B and I are expecting a house-guest later this week. That meant that I needed to finish at least one of the sun-room-makeover projects: the ottoman slip cover. It was a work in progress, and much like the beer-jug-cozy, I figured it out as I went along.
While in the fabric store, I made a sketch of the dimensions of the 5 faces of the ottoman and used that to plan how much fabric to buy. I used those same dimensions to cut the 45" wide fabric into five pieces.
I sewed each of the four side pieces to the top piece, one at a time, right sides together. I pressed the seams "down" toward the floor.
I placed right sides together and sewed each of the corner seams.
Unfortunately, I had over-compensated too much, so my slip cover was too big. You can see the excess fabric in the picture below.
In order to correct that problem, I tucked the excess fabric underneath itself, creating a small fold on each corner. I pinned these in place and then sewed a one-inch line (from the inside to hide the stitches) to hold the tucks in place.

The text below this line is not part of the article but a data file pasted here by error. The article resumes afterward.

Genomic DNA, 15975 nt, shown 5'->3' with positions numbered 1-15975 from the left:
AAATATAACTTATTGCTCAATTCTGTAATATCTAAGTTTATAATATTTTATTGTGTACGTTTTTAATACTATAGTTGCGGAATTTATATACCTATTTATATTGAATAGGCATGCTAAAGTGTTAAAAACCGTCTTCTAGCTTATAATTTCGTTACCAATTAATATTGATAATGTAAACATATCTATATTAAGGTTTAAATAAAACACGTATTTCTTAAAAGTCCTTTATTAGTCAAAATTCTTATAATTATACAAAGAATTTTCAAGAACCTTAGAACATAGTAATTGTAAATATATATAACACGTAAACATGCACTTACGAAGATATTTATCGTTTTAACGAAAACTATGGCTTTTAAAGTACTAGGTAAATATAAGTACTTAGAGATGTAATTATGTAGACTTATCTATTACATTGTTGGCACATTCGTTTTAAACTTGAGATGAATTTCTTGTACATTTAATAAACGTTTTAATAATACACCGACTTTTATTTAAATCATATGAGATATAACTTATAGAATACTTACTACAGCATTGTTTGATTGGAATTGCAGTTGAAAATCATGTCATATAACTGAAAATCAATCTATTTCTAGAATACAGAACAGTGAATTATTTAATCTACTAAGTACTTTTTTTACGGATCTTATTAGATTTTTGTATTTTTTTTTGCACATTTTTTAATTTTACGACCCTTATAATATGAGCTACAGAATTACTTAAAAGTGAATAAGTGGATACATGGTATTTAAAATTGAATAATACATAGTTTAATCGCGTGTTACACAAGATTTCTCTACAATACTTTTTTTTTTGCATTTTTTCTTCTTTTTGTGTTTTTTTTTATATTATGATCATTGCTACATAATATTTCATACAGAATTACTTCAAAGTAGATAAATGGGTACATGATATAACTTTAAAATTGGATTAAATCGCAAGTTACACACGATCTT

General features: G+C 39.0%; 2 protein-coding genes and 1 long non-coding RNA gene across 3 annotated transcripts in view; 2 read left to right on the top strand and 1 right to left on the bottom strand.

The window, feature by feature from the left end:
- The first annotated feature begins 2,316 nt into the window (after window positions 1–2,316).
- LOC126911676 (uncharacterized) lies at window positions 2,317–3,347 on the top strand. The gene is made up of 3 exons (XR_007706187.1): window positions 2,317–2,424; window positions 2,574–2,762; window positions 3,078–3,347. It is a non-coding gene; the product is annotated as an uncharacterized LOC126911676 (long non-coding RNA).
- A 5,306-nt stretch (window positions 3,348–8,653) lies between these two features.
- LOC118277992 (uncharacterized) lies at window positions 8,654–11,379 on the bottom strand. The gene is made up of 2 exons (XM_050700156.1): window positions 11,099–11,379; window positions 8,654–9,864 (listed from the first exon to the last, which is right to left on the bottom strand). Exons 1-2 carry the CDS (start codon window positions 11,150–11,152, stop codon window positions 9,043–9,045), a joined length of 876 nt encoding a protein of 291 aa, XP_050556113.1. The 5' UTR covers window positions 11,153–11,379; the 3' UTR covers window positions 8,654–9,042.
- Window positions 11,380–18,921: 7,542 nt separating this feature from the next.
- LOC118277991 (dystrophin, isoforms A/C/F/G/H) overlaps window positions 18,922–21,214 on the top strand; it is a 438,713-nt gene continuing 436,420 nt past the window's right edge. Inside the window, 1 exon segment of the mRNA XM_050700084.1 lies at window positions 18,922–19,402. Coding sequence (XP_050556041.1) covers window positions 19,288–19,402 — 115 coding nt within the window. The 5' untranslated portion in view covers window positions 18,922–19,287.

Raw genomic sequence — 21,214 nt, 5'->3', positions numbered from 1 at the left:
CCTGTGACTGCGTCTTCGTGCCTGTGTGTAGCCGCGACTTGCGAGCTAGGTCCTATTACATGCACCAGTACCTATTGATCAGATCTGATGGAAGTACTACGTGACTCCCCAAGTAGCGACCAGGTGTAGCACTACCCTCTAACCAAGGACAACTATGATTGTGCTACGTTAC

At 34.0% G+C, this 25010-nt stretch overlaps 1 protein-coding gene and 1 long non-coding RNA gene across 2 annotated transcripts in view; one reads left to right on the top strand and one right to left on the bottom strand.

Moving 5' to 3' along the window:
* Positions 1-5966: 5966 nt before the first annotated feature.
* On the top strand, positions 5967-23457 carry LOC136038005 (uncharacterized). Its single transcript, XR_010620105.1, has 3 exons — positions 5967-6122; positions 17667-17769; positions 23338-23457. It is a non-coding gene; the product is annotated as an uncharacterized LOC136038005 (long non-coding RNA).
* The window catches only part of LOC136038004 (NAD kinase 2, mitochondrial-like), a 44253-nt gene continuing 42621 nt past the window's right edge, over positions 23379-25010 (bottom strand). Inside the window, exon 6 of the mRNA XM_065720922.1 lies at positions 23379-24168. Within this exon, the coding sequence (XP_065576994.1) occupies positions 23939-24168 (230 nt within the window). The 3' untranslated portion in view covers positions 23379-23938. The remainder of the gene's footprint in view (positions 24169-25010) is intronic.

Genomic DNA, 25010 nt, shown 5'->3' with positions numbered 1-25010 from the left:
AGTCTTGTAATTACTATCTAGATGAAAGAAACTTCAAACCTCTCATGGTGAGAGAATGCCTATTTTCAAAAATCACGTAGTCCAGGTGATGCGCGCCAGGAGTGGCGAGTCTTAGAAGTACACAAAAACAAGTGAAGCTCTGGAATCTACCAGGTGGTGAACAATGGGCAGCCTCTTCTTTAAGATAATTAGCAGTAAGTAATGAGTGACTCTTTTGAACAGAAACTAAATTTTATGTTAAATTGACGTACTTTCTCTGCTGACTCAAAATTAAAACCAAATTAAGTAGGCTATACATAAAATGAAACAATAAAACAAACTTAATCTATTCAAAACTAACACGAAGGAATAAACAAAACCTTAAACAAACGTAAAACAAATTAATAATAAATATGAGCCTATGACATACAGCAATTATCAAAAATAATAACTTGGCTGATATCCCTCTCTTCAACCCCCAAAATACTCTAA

Yeah, this part didn't go so smoothly. The first time I sewed my one-inch line it showed through to the front.
Here, you can see the one-inch line that I sewed approximately one inch in from the original side-seam.
I moved the ottoman to my kitchen floor so that I could accurately measure for length. This ottoman has feet that sink into the carpet, giving me a false sense of height. I put the slip cover on the ottoman inside-out so that I could roll up the bottoms and pin them in place.
As a way of checking the accuracy of my pinning job, I measured from the sewing line to the edge of the fold and pinned it into place. Then I ironed each fold to make a crisp edge.
I put the slip cover on the ottoman one last time to make sure that I had done a good job of pinning the bottom. You know how anal I am. And how much I hate my seam ripper!
I went back to the folded edges and unpinned them. As I did so, I folded the raw edge under and then re-pinned the fabric into place. I ironed everything again. Finally, I was ready to stitch the "hem" into place.
First I sewed around the bottom of the slip cover -- as close to the edge as I could get. Then I sewed around the bottom again, this time using the first line of stitches as a guide along which I followed with my presser foot.
All done! I would estimate that this project took me about 3 hours from start to finish. At least now I can finally relax (and see if I can't get a shoulder massage)...